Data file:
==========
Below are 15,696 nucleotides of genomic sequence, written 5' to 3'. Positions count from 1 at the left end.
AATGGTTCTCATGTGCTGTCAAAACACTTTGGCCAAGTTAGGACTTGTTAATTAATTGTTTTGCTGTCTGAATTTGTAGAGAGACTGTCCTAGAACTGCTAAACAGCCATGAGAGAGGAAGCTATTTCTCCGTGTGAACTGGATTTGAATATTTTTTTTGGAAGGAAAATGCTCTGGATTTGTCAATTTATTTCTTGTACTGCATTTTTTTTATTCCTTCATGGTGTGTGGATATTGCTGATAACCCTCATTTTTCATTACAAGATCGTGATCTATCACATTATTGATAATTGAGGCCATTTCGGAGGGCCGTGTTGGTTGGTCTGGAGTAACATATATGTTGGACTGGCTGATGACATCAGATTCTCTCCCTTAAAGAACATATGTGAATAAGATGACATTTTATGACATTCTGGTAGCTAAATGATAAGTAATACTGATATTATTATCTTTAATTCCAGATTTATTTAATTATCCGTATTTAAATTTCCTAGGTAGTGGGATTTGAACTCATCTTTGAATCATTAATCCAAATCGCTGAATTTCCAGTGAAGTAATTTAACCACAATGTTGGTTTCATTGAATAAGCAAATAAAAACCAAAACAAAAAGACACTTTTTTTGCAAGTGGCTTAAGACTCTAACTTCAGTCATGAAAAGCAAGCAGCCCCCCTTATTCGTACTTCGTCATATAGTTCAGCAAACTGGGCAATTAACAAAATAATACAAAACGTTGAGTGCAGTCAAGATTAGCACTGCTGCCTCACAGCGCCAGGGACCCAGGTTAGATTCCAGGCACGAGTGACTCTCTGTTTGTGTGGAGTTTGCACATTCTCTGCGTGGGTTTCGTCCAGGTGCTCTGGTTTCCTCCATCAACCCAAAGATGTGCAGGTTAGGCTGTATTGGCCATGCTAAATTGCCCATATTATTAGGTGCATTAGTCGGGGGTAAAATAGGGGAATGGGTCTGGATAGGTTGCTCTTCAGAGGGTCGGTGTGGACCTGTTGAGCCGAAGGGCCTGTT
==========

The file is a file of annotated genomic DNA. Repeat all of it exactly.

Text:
Below are 15,696 nucleotides of genomic sequence, written 5' to 3'. Positions count from 1 at the left end.
AATGGTTCTCATGTGCTGTCAAAACACTTTGGCCAAGTTAGGACTTGTTAATTAATTGTTTTGCTGTCTGAATTTGTAGAGAGACTGTCCTAGAACTGCTAAACAGCCATGAGAGAGGAAGCTATTTCTCCGTGTGAACTGGATTTGAATATTTTTTTTGGAAGGAAAATGCTCTGGATTTGTCAATTTATTTCTTGTACTGCATTTTTTTTATTCCTTCATGGTGTGTGGATATTGCTGATAACCCTCATTTTTCATTACAAGATCGTGATCTATCACATTATTGATAATTGAGGCCATTTCGGAGGGCCGTGTTGGTTGGTCTGGAGTAACATATATGTTGGACTGGCTGATGACATCAGATTCTCTCCCTTAAAGAACATATGTGAATAAGATGACATTTTATGACATTCTGGTAGCTAAATGATAAGTAATACTGATATTATTATCTTTAATTCCAGATTTATTTAATTATCCGTATTTAAATTTCCTAGGTAGTGGGATTTGAACTCATCTTTGAATCATTAATCCAAATCGCTGAATTTCCAGTGAAGTAATTTAACCACAATGTTGGTTTCATTGAATAAGCAAATAAAAACCAAAACAAAAAGACACTTTTTTTGCAAGTGGCTTAAGACTCTAACTTCAGTCATGAAAAGCAAGCAGCCCCCCTTATTCGTACTTCGTCATATAGTTCAGCAAACTGGGCAATTAACAAAATAATACAAAACGTTGAGTGCAGTCAAGATTAGCACTGCTGCCTCACAGCGCCAGGGACCCAGGTTAGATTCCAGGCACGAGTGACTCTCTGTTTGTGTGGAGTTTGCACATTCTCTGCGTGGGTTTCGTCCAGGTGCTCTGGTTTCCTCCATCAACCCAAAGATGTGCAGGTTAGGCTGTATTGGCCATGCTAAATTGCCCATATTATTAGGTGCATTAGTCGGGGGTAAAATAGGGGAATGGGTCTGGATAGGTTGCTCTTCAGAGGGTCGGTGTGGACCTGTTGAGCCGAAGGGCCTGTT